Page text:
WKU student finalist for Truman Scholarship
|Date: Thursday, June 20th, 2013||Return|
For the second straight year, a WKU student has been selected as a finalist for the Harry S. Truman Scholarship, one of the most prestigious opportunities for undergraduates who plan to pursue a career in public service.
Sarah Schrader, a rising senior from Bowling Green and graduate of the Carol Martin Gatton Academy of Mathematics and Science in Kentucky, was selected as a finalist while completing her Capstone Year in China through the Chinese Flagship Program. The scholarship, which is open to juniors, recognizes service and leadership and provides funding for graduate education.
A biology and chemistry major, Schrader plans to earn an MD/PhD and engage in internationally collaborative biomedical research. As an undergraduate at WKU, Schrader has traveled to China four times and one time to South Korea, totaling more than 19 months abroad.
“These experiences, which have included several language study programs, a home stay, a research internship and an English teaching fellowship, have given me the chance to immerse myself in Chinese and Korean cultures while learning about how people live, work and think on the other side of the world,” she said. “In terms of research, I have absorbed new ideas, techniques and problem-solving approaches from observing and working with Chinese colleagues in the lab where I interned in the spring. My experiences abroad have additionally inspired me to incorporate international collaboration with Chinese and Korean scientists into my future research endeavors.”
Schrader has applied for many nationally competitive scholarships while at WKU and reflects positively on all of these experiences.
“While winning a nationally competitive scholarship can bring enormous self-confidence and almost always comes with significant monetary perks, the application process itself can be just as beneficial no matter the outcome,” she said. “For one thing, applying for nationally competitive scholarships is an excellent way for students to explore their interests and career goals. Figuring out how to clearly and concisely communicate your experiences and goals in writing for a scholarship application compels you to first define these goals for yourself; in turn, having a clear idea of what you want to do helps you to better plan your educational path and discover additional opportunities to help you achieve your goals.”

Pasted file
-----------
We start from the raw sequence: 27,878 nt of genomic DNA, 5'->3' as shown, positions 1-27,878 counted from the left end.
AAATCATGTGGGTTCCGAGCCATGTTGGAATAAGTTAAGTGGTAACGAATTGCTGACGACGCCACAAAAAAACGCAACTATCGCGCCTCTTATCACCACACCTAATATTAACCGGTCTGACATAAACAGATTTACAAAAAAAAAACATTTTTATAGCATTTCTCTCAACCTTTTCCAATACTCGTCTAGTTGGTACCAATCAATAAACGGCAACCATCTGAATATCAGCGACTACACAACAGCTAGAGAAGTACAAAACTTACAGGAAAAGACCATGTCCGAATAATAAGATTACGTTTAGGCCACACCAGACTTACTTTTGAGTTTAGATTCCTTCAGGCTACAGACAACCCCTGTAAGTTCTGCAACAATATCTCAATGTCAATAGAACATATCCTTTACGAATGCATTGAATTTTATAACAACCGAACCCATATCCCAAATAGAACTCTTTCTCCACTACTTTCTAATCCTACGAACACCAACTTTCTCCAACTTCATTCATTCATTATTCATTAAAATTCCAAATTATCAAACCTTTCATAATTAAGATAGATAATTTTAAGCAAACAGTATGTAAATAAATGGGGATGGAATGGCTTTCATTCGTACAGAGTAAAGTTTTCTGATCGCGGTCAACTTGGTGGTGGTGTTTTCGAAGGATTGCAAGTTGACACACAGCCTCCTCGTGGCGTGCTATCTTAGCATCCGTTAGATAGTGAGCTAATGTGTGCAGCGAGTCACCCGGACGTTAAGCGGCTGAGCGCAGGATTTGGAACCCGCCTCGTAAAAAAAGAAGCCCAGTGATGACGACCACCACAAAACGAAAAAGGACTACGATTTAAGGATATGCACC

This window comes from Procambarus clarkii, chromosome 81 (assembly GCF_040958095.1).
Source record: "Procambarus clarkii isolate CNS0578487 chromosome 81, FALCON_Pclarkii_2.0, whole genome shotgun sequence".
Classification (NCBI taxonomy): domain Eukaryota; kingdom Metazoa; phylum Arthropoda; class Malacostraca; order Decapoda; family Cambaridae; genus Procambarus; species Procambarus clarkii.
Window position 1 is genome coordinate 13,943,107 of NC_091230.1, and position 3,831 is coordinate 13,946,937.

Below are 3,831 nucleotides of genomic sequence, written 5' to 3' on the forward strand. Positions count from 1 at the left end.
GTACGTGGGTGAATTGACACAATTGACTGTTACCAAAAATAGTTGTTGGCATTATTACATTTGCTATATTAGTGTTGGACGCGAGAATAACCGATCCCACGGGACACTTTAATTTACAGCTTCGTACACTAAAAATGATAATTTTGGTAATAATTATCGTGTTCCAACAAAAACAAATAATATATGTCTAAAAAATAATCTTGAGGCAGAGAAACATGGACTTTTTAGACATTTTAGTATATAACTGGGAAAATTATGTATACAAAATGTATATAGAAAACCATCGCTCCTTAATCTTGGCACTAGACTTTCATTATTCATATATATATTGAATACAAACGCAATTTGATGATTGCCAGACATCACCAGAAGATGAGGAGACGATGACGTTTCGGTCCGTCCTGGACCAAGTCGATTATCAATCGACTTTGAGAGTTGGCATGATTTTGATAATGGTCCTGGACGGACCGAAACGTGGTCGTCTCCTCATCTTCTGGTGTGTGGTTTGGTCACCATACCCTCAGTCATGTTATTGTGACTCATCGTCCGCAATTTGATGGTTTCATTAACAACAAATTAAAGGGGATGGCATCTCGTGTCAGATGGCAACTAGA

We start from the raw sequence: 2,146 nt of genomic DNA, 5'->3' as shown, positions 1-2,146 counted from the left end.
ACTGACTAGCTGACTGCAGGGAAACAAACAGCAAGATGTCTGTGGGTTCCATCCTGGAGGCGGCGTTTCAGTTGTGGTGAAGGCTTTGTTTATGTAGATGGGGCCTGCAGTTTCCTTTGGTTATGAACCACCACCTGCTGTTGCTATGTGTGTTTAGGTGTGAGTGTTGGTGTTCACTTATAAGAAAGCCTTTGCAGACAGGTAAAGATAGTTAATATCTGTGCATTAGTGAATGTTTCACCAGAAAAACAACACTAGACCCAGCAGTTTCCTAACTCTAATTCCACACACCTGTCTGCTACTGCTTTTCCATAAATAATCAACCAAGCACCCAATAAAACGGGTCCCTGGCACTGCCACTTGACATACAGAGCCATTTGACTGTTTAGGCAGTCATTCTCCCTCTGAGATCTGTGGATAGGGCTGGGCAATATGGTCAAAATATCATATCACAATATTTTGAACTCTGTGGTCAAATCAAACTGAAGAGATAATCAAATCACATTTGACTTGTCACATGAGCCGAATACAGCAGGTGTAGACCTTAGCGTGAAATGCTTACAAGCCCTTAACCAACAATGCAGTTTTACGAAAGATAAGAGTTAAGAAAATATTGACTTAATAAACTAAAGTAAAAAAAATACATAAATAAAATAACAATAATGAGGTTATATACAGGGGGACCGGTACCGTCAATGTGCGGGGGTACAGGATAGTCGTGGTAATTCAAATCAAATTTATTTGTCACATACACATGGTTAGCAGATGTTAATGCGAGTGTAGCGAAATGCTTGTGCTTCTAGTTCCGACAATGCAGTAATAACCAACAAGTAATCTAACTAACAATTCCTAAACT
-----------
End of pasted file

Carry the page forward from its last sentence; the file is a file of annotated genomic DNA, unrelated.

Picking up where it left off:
Dr. Audra Jennings, director of the Office of Scholar Development, works with students who are applying for the Truman Scholarship and other service- or science-based awards.
“It has been a privilege to work with Sarah,” Dr. Jennings said. “She has a stellar academic and research record, a strong history of service and leadership, a series of engaged international experiences, and a clear sense of purpose.”
Schrader has already begun planning for the next round of national scholarship applications.
“OSD advisors are always more than happy to help you complete each of your scholarship applications. They know what scholarship committees are looking for and will answer questions, proofread essays, provide constructive comments, and arrange mock interviews until your application is primed for competition. All for free, too. Whenever I tell friends from other universities about OSD, they always look at me first in disbelief, then in envy.”
About the Office of Scholar Development: The OSD works with students and their mentors to build research and creative agendas, helps students identify appropriate national and international scholarship opportunities, and provides intensive writing support throughout the application process. OSD staff welcome the opportunity to speak with students about the Truman Scholarship and other similar programs.
Contact: Audra Jennings, (270) 745-5043.
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